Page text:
Jim Wolfe
Jim Wolfe

Jim Wolfe is President of John C. Ernst Co. Inc. Mr. Wolfe has 25 years’ experience in the process observation industry and has bachelor’s degrees in Business and Engineering. He can be reached at jimw@johnernst.com.

Q:Can you describe the difference between a sight-glass window and sight-flow indicator, and when one or the other would be preferable to use?

A: Sight-glass windows, sight-flow indicators, and liquid level gauges are commonly and loosely referred to as “Sight Glasses”—yet each one differs in function. A sight-glass window or sight window is a window into a tank or vessel for visual inspection of the process application. A sight-flow indicator is a window into the piping system to observe the flow stream, typically of liquid, through the glass window.

Q:In what types of applications are sight-flow indicators commonly used?

A: Liquid applications, such as water, wastewater, petroleum, lubricants, solvents, acids, and fuels, are common. Sight flows are also used in sanitary applications, such as food & beverage where crevice-free designs may be critical. They can be equipped with a mechanism for enhancing visual observation of flow, such as rotators for clear fluids like water, flappers for flow direction and intensity, and drip tubes for very low flows; or they can be plain style with no indicator. Gaseous flappers can be ideal for low velocity gas streams. Teflon-lined sight flows are used for corrosive environments and safeguard against chemical reactions.
When it comes to monitoring the flow of process media, what are some advantages of sight-flow indicators as compared to other technology options, such as electronic sensors?

Technology such as electronic sensors can be unreliable and fail or provide erroneous information. Sight flows are extremely reliable and are less likely to fail due to the design. No power is required, thus eliminating any risk of explosion. They need little maintenance and offer long product life. Direct visibility of the media to monitor any fluctuations that may affect the process, such as clarity, color, or viscosity, is an advantage. These characteristics in most cases cannot be determined without high cost. Sight flows often function as an effective, economical redundant device to high-tech monitoring systems.
 

Model 201
Model 201 Flat Glass Double Window Sight Flow
Model 255
Model 255 Cylinder Glass Sight Flow
 

Q: What are some different types of sight-flow indicators available on the market today and how do they compare?  

A: There are mainly two types of sight-flow indicators: full view cylinder glass and flat glass. Full-view sight flows offer 360-degree visibility of the process flow and can fit custom lengths. Pressure ratings on full view units are lower than flat glass models due to cylinder glass limitations. Full-view SFIs remain an economical selection with a variety of available materials and up to 12-inch pipe size. Flat glass (often called Double Window) sight flows are typically castings engineered with two circular flat glass discs which, depending on size, can offer pressure ratings in excess of 3,000 PSI. As discussed earlier, they can be fitted with different indicating mechanisms. Sizes range from ¼-inch to 16-inch pipe size. Both types can be manufactured with NPT, Flanged, BSP, Socketweld, Buttweld, or Tri-Clamp Connections.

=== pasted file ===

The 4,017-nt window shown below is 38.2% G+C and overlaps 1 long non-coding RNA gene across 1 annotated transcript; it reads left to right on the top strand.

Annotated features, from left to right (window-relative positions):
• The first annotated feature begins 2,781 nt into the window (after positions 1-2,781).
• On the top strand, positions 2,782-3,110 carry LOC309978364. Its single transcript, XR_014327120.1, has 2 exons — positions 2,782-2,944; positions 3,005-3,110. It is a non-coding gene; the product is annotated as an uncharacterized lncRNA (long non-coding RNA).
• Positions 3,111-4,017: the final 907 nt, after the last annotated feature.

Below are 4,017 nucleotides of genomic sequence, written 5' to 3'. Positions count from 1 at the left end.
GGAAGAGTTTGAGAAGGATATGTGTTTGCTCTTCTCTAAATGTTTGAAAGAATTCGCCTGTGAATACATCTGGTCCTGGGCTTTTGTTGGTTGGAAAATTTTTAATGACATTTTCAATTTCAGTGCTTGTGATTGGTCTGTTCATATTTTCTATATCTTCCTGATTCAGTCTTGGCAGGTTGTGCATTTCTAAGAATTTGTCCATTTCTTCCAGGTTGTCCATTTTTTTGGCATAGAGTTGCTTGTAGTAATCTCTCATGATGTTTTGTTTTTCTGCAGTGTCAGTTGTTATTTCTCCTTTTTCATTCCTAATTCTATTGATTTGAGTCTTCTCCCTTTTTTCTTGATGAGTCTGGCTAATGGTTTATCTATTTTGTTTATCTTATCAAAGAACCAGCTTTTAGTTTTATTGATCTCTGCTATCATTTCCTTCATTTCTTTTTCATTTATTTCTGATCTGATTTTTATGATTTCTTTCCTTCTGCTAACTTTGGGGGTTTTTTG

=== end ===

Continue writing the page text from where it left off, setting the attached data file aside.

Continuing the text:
Q:What are some general points to consider when specifying and selecting a sight-flow indicator for an application?
 
A: There are six main points to consider in the selection process:

  •  Wetted materials, such as body and seal components are critical for proper media compatibility;
  •  Operating pressure;
  •  Operating temperature;
  •  Indication type, such as plain, rotator, flapper, or drip tube;
  •  Type and size of connection; and  
  •  Flowrate of media.

Q: What are some common factors that would prevent a sight-flow indicator from properly functioning? What are some best practices for installation or operation?  

A: Sight-flow indicators are very tough, but avoid applications where debris or solids can become lodged inside or cause glass failure. Avoid media that can coat the glass, compromising visibility. Excessive pressure and temperatures can cause failure. Some best practices include proper gasket selection to prevent leaks and proper sizing based on the flowrate. Always replace chipped, etched, or cracked glass. When replacing glass and gaskets, always follow proper torqueing techniques to avoid “point loading” of the glass, which can cause glass failure.  Borosilicate is the preferred glass material for sight flows. During installation, proper mechanical supports should be in place. While installation is fairly simple, the manufacturer’s installation and operations manual should be carefully read.

Q: As technology advances, what role do you see sight-flow indicators playing going forward?

A: Due to simplicity, reliability, and direct visual advantage without requiring power, sight flows will always be a key component in industrial processes. Sight flows will also continue to function as a redundant failsafe backup to modern process fluid monitoring. New materials and accessories such as alloys, linings, lighting, cameras, fused glass, and glass shields will continue to develop to improve compatibility, enhance visibility, and reduce the potential for any failure.


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